The joint communication states that “intense competition, military build-up and increasing tensions in hotspots such as the South China Sea, the East China Sea, and the Taiwan Strait, directly impact European security and prosperity.”[29] Notably, France is the only EU member country with a regular naval presence in the wider Indo-Pacific region. As a resident power with island territories in the Indian Ocean and the Pacific Ocean, France has been deepening its maritime security cooperation with countries in the region, and maintains a military presence in the UAE, Djibouti, Réunion Island, Mayotte, New Caledonia, and French Polynesia.[30] It has also delineated joint regional commands and maritime zones in both oceans and has conducted regular naval deployments and exercises in the region. Furthermore, France was the first EU country to outline a vision for the Indo-Pacific in 2018,[31] and a strategy in 2019.[32] It has long urged for a comprehensive European approach to the Indo-Pacific,[33] and will likely be a torchbearer of the EU’s military presence and deployments in the region in the near to medium term.

The new strategy document also refers to an increase in hybrid threats, and stresses that the Indo-Pacific region is vital for mitigating climate change and protecting the delicate ecological balance.

On China, the document states that a multifaceted engagement and the CAI will be mutually beneficial but adds that the EU will continue to “push back” where required. The EU’s overall China strategy seeks to address some trade challenges through defensive measures and suitable balancing with transatlantic cooperation with the US.[34]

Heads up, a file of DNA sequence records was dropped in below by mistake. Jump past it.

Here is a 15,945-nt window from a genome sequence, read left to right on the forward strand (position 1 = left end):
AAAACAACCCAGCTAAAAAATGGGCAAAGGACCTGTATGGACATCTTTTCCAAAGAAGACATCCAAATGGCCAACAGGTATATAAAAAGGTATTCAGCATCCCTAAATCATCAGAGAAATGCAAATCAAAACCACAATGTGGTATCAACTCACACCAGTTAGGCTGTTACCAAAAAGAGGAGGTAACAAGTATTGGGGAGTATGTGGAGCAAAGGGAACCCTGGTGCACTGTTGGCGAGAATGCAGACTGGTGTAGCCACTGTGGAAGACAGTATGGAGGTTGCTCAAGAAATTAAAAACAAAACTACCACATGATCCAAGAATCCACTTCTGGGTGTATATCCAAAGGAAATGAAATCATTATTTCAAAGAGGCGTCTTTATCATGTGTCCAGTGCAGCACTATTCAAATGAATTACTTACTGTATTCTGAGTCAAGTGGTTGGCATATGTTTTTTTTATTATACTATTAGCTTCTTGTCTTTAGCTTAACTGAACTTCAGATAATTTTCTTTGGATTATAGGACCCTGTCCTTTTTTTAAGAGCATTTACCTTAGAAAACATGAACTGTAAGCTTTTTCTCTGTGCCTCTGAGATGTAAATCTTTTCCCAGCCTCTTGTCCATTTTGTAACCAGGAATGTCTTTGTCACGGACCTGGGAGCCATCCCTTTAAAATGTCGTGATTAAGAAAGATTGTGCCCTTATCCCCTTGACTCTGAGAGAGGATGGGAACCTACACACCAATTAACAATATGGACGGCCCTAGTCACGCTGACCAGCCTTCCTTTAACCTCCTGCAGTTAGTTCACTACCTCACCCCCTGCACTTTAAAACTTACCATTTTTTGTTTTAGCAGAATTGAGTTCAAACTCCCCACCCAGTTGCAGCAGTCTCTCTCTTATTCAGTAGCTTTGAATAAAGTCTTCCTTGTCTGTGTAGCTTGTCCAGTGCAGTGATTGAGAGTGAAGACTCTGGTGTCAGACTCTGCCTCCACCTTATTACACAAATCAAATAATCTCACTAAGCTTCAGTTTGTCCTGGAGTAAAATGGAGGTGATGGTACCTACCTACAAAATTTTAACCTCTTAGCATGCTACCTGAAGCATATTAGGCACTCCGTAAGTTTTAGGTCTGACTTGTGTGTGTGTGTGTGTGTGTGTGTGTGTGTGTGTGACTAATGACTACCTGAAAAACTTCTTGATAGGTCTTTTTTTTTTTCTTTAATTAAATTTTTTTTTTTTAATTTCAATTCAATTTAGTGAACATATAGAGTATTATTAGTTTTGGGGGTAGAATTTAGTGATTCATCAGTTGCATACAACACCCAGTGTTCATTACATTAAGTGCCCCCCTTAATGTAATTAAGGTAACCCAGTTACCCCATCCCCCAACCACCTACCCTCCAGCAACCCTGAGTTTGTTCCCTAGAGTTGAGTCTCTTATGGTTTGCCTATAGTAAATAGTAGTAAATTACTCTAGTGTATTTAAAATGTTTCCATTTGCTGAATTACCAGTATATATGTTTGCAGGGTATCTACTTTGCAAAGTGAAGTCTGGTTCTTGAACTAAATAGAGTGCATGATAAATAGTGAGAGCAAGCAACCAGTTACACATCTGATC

Within the Indo-Pacific, the EU has major trade and investment relations with many countries. According to the September 2021 joint communication, Europe and the Indo-Pacific account for over 70 percent of global trade in goods and services, and over 60 percent of global foreign direct investment flows. The strategy also indicates plans to conclude trade agreements with Australia and New Zealand and make progress on trade talks with Indonesia, India, Malaysia, the Philippines, and Thailand and the economic partnership agreement with the East African Community.

The new strategy considers connectivity as a key driving force in its outreach to the Indo-Pacific region, and a key tool for cooperation in the 21st century, and identifies Japan, India, and the ASEAN as “core Indo-Pacific partners”.

When seen in comparison with the Indo-Pacific strategies and outlooks of other countries, the EU’s strategy has several distinct features:

Wide Scope: While the focus is on the Indo-Pacific, the EU’s new strategy seeks to position the EU at the global stage, emphasising strategic autonomy. Different sections of the plan cover a vast space, with the priority areas necessitating initiatives and actions over a very broad range. These are sought to be progressed by building upon the existing partnerships and mechanisms and through new partnerships and arrangements.